This article is a short guide to using JA3 for fingerprinting TLS clients, with possible use cases and a simple demo.
Your JA3 fingerprint is:?
One in ? clients have this value. That’s ? bits of entropy.
How can you fingerprint TLS clients?
The principle behind JA3 fingerprinting is simple. Because TLS is a generic protocol supporting several extensions, hundreds of cipher suites and tens of elliptic curves, clients and servers must tell each other what features they support. Specifically, clients send this information in the Client Hello packet as part of the handshake in a standard, machine-readable way: this easily lends itself to creating a fingerprint of the client. JA3 does this simply concatenating the following fields:
- SSL version
- Accepted ciphers
- List of extensions
- Accepted elliptic curves
- Accepted elliptic curve formats
and hashing them with MD5 to produce 32-character fingerprint that can be manipulated more easily. (The implementation is actually more complex due to bogus extensions intentionally introduced in TLS 1.3, but this is a high-level overview.)
What are some possible use cases?
JA3 fingerprints effectively depend on the software being used to connect to a TLS service. This can be used as an datapoint for HTTPS or SSH honeypots, allowing for relatively fine-grained classification of compromised devices in botnets. Indeed, this is the context where I first heard of JA3, thanks to Remco Verhoef’s work on Honeytrap.
For the same reason, HTTPS/SSH servers in highly controlled environments could reasonably implement JA3-based whitelisting of known devices as an additional layer of security: even with correct credentials, an intruder with a bad client can be identified and denied access, logged, or even transparently redirected to a honeypot, with the intruder none the wiser.
The HASSH blog post introduced the possibility of countering data exfiltration based on SSH KEXINIT, which may not be logged or detected by traditional means, with simple anomaly detection. Data exfiltration will produce a vast number of different kexinit messages, which can easily be turned into an alert.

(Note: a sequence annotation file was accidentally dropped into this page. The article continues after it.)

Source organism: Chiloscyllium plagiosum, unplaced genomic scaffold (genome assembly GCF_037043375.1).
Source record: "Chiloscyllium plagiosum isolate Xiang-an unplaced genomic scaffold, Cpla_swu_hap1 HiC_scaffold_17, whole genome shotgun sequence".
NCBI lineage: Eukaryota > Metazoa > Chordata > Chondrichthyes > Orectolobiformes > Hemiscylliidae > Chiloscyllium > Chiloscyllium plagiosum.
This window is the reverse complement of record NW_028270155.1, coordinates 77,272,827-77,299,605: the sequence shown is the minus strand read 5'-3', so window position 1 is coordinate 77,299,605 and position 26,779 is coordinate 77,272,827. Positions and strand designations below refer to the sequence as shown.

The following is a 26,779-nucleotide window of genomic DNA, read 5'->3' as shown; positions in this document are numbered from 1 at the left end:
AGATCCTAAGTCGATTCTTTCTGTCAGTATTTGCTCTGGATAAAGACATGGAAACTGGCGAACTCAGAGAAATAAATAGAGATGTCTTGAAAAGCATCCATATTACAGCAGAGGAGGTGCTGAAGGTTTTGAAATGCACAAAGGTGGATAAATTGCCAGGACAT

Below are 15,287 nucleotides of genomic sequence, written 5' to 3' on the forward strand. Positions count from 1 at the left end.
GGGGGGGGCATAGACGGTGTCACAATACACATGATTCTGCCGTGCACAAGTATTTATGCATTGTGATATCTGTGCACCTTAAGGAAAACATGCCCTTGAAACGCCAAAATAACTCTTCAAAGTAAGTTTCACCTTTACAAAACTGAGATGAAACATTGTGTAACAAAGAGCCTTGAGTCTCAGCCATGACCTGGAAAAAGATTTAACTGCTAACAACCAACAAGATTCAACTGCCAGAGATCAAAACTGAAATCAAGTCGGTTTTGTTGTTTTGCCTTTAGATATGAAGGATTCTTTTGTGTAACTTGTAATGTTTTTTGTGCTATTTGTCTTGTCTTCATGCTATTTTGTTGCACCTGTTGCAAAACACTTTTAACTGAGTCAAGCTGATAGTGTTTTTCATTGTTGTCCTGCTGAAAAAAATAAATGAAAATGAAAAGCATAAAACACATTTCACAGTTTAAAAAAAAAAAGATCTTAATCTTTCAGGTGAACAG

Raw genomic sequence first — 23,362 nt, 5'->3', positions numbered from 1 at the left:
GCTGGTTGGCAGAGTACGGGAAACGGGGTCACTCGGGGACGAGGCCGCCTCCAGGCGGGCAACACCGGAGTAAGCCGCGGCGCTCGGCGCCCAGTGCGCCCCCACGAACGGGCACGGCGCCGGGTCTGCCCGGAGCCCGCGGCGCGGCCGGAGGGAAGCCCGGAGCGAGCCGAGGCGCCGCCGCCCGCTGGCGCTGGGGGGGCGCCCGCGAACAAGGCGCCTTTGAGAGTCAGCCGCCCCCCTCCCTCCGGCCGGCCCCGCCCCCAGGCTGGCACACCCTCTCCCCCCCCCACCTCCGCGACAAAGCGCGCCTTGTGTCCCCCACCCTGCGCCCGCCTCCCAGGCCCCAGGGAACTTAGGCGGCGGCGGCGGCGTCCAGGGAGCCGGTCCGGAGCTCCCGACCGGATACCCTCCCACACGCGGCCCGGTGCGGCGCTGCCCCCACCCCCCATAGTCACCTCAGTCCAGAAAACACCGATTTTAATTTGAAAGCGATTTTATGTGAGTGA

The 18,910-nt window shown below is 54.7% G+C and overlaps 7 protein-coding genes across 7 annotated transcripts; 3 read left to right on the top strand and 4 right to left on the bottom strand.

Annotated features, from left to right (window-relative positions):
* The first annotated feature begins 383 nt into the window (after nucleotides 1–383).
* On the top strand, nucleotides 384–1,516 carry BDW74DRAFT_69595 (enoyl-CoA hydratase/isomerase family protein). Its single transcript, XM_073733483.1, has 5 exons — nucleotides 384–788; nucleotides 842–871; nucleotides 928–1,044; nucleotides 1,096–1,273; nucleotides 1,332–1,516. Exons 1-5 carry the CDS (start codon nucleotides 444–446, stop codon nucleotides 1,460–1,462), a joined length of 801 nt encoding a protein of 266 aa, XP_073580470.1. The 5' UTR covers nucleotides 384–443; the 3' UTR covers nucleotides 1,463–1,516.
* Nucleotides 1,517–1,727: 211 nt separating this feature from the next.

As with all fingerprints, it poses an opportunity to track users for the advertising industry and a threat for privacy enthusiasts: JA3 fingerprints are effectively an equivalent of the User-Agent header, though less fine-grained and (at this time) impossible to change.
One more interesting scenario is fingerprint-defined routing, where an attacker who can MITM a connection can deduce vulnerabilities from the Client Hello and try to attack the connection, while transparently proxying patched clients to the correct destinations.
Finally, this talk by John Althouse (developer of JA3) goes into more detail on opportunities for client and server fingerprinting.
In 2013, Google introduced a new experimental protocol called Quick UDP Internet Connections (QUIC), that would make HTTP requests faster and more secure. Google estimates that traditional TCP-based HTTP requests take about 100ms because the client has to establish a connection with the server before it asks for anything.
Fingerprinting is most useful when each client is linked to a unique fingerprint. Clients that want to avoid or deceive fingerprinting can either adopt the fingerprint of common software (thus making it impossible to trace back a fingerprint to a specific client), or adopt unique fingerprints per connection.
At the implementation level this can translate to:
advertising dummy future ciphers each time in order to create unique fingerprints. This should be relatively safe since servers will ignore the dummy ciphers as unknown, but is not exactly future-proof, and may actually pose implementation difficulties in the future - what if a cipher ID is considered “dummy” by an old client, but actually implemented years later? The server may agree to using that cipher, and then the client would have to drop the connection since it can’t actually use that cipher.
advertising dummy old ciphers each time in order to create unique fingerprints. This should be far safer: modern servers will ignore the old ciphers for being insecure, and insecure servers that accept these ciphers can be rejected by the client.
randomly toggling support for known ciphers, again in order to create unique fingerprints. The client must take care not to disable support for modern secure ciphers, lest it tricks itself into a downgrade attack.
implementing all ciphers used by a common client (eg. the latest version of Firefox). This introduces significant complexity, which may not be viable for applications like low-budget botnets.
The demo at the top of a page is a simple HTTPS server that builds upon Remco’s JA3 patches to the Go stdlib. You can find the source code here.
Released under CC-BY 4.0.